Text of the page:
John decided to unfold the main sail. The sun shined brightly and the sky blue, but still hardly any wind. Not a great day for sailing. This probably explained why there were no other sail boats around. We plodded along on a relatively calm water at 5 knots. Suddenly a Southerly wind picked up. Thanks to technology, the boat was set on auto-pilot. The GPS was not functioning well. Satellite connections do always work every time. With this convenience, we could just sit back and enjoy the sun and views.
John unfolded the genoa sail, to complement the main sail with the hope of picking up some wind. It started of flat and occasionally filled up when the sail caught sufficient wind. John looked around and mentioned that the sea water behind us was darker as the waves built up. I only saw sea water. Then I began to notice the shadow cast by waves seemed darker with a little white water amongst them. There is some hope of better wind condition.
I had been commanding the tiller earlier but now with the sails, I was apprehensive. John instructions were to look at the top of the ten meter mast. The tail end of the wind pointer should be at the southern end. Watch the main sail and make sure that it does not swing back (move towards the opposite direction). Finally, keep the forward direction at 10 degrees north. I was nervous and at the same time, wanting to get it right. Maintaining and fulfilling all the instructions were demanding and I became more nervous. I don’t want to break the mast or the main sail if it swung back. At this point, the boat sailed at around six knots with 80% of the power provided by the sails. An hour later, John decided to pull down the genoa sail as progress was rather slow. The motor was turned up.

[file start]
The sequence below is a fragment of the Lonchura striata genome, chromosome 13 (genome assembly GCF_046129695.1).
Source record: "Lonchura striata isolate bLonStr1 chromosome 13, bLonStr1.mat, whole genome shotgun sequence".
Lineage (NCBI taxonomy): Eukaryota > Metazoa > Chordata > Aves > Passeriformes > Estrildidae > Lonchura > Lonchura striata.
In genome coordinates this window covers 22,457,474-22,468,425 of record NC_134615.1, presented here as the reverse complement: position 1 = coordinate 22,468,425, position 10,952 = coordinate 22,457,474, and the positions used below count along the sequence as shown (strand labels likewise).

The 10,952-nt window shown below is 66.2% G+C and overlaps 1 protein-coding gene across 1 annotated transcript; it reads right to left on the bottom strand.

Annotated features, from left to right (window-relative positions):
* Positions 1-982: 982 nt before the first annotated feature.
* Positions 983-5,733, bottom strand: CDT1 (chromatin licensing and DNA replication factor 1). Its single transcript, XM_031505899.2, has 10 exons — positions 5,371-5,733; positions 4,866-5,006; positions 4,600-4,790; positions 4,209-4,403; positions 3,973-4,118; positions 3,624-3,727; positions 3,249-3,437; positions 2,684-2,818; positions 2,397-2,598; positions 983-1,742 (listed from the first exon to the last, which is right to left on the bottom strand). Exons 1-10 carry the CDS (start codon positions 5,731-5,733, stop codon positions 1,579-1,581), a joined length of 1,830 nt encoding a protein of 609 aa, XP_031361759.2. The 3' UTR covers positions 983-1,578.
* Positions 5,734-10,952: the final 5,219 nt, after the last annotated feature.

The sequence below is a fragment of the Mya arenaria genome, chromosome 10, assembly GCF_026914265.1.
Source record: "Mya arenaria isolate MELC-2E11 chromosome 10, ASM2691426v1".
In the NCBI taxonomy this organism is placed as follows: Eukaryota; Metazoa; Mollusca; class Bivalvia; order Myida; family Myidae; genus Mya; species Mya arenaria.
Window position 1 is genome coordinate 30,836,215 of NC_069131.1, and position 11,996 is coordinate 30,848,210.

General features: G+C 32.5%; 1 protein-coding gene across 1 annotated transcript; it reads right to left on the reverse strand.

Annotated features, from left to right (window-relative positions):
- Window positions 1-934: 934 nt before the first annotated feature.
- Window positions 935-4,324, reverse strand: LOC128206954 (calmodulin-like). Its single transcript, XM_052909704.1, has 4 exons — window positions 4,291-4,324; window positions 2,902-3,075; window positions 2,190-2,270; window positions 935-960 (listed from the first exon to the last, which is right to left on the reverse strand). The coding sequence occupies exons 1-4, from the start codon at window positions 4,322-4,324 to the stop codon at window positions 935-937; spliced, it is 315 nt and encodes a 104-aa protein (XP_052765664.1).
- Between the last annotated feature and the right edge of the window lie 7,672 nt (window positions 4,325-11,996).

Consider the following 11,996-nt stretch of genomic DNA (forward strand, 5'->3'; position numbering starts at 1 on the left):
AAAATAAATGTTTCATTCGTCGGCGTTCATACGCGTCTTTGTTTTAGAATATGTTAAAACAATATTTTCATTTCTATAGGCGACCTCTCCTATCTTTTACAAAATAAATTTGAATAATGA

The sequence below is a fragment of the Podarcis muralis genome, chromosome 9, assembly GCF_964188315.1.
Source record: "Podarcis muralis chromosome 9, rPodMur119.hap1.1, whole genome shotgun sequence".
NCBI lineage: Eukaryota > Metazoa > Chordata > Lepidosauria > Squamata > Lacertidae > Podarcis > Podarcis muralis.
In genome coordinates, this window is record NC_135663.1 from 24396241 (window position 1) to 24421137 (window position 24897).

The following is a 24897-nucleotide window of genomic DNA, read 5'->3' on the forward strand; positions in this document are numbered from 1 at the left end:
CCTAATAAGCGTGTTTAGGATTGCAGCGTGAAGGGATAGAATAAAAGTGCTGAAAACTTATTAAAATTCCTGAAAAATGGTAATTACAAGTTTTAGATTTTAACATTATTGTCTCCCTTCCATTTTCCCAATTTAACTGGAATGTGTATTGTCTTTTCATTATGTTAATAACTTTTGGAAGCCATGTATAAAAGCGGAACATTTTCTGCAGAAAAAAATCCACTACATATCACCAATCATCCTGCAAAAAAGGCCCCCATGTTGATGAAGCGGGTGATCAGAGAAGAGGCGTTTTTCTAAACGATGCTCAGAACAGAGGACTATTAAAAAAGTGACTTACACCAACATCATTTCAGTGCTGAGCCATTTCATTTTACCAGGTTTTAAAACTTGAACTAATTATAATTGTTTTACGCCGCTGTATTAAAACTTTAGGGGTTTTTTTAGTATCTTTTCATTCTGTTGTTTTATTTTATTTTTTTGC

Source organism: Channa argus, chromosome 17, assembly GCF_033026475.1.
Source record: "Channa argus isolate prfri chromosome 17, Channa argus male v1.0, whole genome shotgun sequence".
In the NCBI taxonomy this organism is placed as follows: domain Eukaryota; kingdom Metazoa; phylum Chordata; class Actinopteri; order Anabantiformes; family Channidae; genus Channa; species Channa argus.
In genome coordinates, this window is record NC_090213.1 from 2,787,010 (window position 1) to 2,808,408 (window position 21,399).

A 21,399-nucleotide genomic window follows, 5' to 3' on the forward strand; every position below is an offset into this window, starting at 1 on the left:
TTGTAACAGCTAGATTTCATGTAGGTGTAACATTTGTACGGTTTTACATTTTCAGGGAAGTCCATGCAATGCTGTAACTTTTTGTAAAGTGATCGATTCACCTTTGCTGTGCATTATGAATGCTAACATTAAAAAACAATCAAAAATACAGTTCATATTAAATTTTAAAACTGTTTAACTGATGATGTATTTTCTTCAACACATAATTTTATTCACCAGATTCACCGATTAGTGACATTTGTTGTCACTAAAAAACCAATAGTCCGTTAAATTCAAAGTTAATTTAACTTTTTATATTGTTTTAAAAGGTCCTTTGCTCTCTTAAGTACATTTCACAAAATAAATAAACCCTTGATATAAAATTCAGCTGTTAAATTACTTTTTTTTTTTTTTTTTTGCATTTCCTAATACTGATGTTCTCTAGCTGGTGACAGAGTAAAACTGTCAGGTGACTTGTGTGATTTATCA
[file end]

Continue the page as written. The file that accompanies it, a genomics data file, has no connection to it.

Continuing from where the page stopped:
The sea was calm, the sun was burning my skin and the sky a beautiful turquoise blue. a few island were scattered on the horizon. I saw a little bird just 20m from the boat. It looked like a penguin. It did not fly but instead submerged into the water. John though it might be Blue Penguins. The Coromandal Peninsula was now visible with a small rocky outcrop. On the northern horizon, a faint blueish Great Barrier Island with Hobson Point, a mountain, in the centre. A little left was Little Barrier Island. Our bearing had been pretty good. A large flock of birds floated effortlessly on the water’s surface. Perhaps there were large numbers of prey floated towards the surface by predator fishes. More birds joined in the feeding frenzy. Suddenly a small pod of Dolphins swam and jumped southbound past as if on a mission. I was just excited these animals in the wild. Unexpectedly, I barely caught sight of a black whale just diving into the water. I shouted to John in excitement. All these delightful incidents within minutes. This had made my sailing adventure fulfilled.
Between Coromandal Peninsula and Barrier Island is an open channel which drains into Pacific Ocean. Between these two islands is a small mass of land, Channel Island. I wondered if it is inhabited by people. The swells increased. The craft with its wonderfully crafted champagne glass shaped keel swayed gently. Floating on the water’s surface of the big swells were four Blue Penguins. These small birds dived underwater as our boat approached closer. This is my first encounter of Blue Penguins. An unexpected experience indeed.